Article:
Growing numbers of U.S. colleges and universities are saying they will reopen before autumn. There will be, however, big changes to college life to prevent the spread of the coronavirus.
Large lecture rooms will no longer be used. Student housing will not be full. Schools will require students to be tested for the virus. And some smaller colleges may even bar students from leaving their grounds.
Some universities have given up hope of offering in-person classes in the fall term. So, they will be offering students online classes. Yet others are announcing plans to welcome students back in August.
The schools that plan to open admit an outbreak of COVID, the disease caused by the virus, may force them to close again. But, their leaders say, financial and social demands are simply too strong to ignore.
At West Virginia University, President E. Gordon Gee said students do not want to wait for a vaccine. He added that the university’s finances were part of the decision.
If science were the only concern, “we would keep everything shut down until we have a vaccine and until it’s working,” he said. “We will open, but it will be different.”
Colleges planning to reopen include Purdue University, Texas A&M University, the University of Notre Dame and several statewide systems.
The California State University system has said its 23 campuses will stay mostly online this fall. School officials said they feared another outbreak of the virus later this year.
Others including the University of South Carolina and Rice University in Texas plan to reopen, but they will have a shorter fall term. They are hoping that another outbreak, if there is one, will hit in November or December.
U.S. President Donald Trump has urged schools to reopen, but his top infectious disease expert, Anthony Fauci, has expressed concerns. Last week, Fauci spoke at a U.S. Senate hearing about the coronavirus. He said he did not believe there will be a vaccine by the end of the summer. Trump said that was “not an acceptable answer.”
Colleges and universities that plan to reopen have told students to expect social distancing measures to be enforced. This will include a requirement to wear face masks. College officials say there will be widespread testing, and students found to be infected will be put in quarantine.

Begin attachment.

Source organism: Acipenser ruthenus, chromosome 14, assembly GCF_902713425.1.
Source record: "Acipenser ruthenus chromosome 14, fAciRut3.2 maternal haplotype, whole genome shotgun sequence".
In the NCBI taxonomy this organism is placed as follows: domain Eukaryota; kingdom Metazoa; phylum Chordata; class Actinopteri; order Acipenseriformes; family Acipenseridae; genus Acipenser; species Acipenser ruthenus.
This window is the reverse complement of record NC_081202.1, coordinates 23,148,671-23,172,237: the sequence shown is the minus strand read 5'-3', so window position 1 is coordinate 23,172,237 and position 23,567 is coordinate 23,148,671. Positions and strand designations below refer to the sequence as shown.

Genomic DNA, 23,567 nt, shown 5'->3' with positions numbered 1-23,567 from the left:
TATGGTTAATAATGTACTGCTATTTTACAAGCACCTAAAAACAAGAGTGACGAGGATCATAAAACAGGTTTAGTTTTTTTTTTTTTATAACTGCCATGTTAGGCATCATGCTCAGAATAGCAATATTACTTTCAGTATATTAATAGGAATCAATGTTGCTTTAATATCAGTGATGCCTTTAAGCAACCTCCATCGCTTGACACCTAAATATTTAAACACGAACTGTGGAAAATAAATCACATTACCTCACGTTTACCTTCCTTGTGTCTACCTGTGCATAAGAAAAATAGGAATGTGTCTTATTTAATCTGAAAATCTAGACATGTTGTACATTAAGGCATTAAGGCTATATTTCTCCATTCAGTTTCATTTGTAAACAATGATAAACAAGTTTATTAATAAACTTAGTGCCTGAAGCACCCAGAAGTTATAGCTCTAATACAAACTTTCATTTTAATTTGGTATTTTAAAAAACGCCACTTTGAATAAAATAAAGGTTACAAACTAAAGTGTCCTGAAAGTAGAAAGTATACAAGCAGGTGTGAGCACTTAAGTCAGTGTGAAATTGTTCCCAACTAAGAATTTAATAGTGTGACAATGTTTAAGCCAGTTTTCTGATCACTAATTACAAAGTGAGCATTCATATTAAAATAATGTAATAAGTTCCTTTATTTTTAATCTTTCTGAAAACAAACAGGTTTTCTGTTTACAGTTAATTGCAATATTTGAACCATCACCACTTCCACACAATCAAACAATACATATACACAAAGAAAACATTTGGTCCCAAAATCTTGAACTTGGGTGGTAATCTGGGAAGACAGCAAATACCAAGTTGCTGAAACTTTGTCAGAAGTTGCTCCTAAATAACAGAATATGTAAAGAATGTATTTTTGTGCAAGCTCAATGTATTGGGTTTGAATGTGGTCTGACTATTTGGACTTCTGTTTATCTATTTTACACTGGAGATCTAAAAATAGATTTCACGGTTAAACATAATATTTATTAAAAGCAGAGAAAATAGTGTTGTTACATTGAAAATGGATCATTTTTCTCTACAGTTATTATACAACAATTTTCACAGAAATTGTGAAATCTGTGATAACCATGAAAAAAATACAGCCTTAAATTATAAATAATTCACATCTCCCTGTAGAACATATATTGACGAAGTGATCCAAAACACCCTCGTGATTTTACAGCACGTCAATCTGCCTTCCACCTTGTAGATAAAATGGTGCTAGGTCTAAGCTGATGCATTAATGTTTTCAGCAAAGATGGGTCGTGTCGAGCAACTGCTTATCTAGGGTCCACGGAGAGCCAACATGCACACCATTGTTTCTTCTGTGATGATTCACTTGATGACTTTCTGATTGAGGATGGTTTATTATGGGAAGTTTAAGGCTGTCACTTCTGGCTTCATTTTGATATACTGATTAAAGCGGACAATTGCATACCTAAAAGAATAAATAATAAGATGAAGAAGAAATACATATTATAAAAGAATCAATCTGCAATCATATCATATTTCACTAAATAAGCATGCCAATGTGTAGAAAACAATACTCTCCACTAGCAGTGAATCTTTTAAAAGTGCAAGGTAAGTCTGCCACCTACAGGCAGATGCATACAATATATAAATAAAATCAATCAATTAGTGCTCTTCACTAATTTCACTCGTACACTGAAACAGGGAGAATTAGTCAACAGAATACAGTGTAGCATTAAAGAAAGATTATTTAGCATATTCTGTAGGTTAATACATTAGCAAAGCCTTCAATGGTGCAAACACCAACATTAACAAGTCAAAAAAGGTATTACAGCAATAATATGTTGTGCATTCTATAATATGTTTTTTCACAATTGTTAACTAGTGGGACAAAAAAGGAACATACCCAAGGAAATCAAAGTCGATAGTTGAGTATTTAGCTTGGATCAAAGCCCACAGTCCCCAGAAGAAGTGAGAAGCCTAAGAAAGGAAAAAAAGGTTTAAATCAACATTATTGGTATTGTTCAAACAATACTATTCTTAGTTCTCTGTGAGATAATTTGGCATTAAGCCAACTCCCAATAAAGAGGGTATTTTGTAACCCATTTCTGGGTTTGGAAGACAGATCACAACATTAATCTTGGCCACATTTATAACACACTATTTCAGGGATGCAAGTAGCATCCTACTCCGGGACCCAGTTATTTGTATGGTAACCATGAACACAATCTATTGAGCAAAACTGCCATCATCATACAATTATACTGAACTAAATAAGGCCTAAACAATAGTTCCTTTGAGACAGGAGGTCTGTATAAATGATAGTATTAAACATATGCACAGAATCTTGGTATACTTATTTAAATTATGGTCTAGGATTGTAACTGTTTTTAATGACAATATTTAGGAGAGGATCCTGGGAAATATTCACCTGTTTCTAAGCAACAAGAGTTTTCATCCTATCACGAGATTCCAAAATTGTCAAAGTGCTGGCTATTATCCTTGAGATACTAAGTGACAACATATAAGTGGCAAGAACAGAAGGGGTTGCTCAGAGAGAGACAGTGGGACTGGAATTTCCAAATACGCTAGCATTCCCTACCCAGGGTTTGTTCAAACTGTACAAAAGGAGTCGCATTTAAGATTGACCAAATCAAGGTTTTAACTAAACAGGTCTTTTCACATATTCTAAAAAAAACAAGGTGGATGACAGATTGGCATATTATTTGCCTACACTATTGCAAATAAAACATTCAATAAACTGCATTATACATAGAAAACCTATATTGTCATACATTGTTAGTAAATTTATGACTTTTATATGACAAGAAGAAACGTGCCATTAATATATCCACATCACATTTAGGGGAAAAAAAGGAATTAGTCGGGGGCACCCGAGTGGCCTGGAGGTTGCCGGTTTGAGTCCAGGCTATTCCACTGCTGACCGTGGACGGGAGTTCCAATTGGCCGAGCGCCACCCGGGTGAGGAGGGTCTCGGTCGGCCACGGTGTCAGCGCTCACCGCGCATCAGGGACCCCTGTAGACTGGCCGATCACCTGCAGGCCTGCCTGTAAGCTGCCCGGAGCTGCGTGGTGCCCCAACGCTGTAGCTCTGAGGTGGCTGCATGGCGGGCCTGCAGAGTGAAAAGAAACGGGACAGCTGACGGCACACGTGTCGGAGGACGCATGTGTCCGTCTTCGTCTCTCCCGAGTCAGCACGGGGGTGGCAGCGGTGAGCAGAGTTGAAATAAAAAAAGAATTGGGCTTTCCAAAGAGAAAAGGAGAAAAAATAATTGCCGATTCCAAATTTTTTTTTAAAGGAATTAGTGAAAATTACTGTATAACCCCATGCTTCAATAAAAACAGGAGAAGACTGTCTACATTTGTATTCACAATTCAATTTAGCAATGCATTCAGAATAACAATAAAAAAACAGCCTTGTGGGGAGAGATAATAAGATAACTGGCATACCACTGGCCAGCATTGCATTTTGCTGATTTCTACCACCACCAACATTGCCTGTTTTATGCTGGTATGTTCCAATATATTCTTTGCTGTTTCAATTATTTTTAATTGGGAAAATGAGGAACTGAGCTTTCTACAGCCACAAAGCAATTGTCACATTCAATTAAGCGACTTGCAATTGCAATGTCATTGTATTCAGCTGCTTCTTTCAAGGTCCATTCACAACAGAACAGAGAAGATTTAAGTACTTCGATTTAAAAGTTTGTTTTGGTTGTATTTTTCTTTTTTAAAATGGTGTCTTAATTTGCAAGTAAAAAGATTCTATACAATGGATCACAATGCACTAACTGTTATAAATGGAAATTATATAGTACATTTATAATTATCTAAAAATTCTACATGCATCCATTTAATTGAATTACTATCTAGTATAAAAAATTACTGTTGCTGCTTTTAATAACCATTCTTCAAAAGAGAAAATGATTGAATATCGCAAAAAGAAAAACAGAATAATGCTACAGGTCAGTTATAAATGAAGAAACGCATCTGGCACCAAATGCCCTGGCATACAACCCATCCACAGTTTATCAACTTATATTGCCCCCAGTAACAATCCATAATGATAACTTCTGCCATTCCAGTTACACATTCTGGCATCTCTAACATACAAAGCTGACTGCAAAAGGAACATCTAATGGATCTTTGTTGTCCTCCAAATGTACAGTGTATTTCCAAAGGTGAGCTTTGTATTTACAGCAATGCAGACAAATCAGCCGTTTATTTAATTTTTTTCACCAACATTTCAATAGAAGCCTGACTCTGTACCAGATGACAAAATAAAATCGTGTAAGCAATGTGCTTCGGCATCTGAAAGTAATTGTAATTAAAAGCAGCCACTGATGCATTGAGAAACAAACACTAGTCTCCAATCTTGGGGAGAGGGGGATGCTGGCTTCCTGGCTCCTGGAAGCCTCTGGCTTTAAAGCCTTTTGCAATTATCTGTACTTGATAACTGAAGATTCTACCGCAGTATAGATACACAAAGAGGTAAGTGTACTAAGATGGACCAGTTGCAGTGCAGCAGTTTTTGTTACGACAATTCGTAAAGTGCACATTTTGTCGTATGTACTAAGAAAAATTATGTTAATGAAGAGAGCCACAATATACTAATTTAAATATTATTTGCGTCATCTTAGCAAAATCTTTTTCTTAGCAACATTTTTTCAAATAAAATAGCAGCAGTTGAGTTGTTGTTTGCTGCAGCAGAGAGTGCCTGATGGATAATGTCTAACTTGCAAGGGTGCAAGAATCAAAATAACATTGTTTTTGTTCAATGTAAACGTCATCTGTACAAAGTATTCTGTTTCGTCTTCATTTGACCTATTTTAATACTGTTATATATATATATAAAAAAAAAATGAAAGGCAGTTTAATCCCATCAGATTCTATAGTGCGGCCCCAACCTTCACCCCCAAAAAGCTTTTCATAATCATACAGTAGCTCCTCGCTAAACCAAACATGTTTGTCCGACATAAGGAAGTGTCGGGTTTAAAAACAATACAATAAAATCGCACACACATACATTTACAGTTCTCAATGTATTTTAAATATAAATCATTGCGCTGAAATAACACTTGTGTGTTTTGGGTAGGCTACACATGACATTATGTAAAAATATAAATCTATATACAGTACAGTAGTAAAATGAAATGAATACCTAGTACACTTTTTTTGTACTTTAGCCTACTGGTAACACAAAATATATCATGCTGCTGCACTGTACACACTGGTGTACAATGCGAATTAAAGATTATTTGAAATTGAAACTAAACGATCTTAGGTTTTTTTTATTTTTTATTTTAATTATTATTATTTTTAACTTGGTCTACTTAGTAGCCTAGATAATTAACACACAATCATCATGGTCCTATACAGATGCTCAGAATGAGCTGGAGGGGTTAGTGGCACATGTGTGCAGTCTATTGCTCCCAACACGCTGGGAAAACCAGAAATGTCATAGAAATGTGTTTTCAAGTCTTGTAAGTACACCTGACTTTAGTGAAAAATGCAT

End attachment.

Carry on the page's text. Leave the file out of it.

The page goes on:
But some Americans wonder whether the schools will be able to provide large numbers of tests.
In a call with 14 university leaders this month, U.S. Vice President Mike Pence promised to help colleges improve testing operations. But some on the call said details, especially about how to pay for the testing, was not clear.
“The testing is going to cost money,” said Mike Lovell, president of Marquette University in Milwaukee, Wisconsin. He noted that many schools already have financial problems.
Once students are back on campus, the main goal will be to keep them apart, colleges say. Chairs will be placed at least two meters from each other. Big lectures will be made into smaller groups or move online. Some colleges are discussing teaching some classes outside buildings or in temporary shelters.
The biggest problem for colleges is the question of student housing. At some schools, housing meant for several students will be limited to just one or two. Restrooms will be restricted to just a few students.
At Trinity College, a school of 2,000 in Hartford, Connecticut, officials hope to place every student in their own room. College officials have been trying to find a way to make sure students will have space to sleep and study several meters apart.
At least one college may not let students leave the school’s grounds. In a recent letter to students, Amherst College in Massachusetts said officials “may need to require that you limit your movement to on-campus locations only.”
I’m Susan Shand.
The Associated Press reported this story. Susan Shand adapted it for Learning English. George Grow was the editor.
Words in This Story
lecture – n. a presentation of information by a professor or teacher
outbreak – n. the sudden arrival of a contagious disease
shut down – v. the closing of schools, businesses and other outlets due to an outbreak of disease
campus – n. the land owned by a college or university
mask – n. a clothe clover for the mouth and nose
quarantine – n. to isolate someone so as not to pass on disease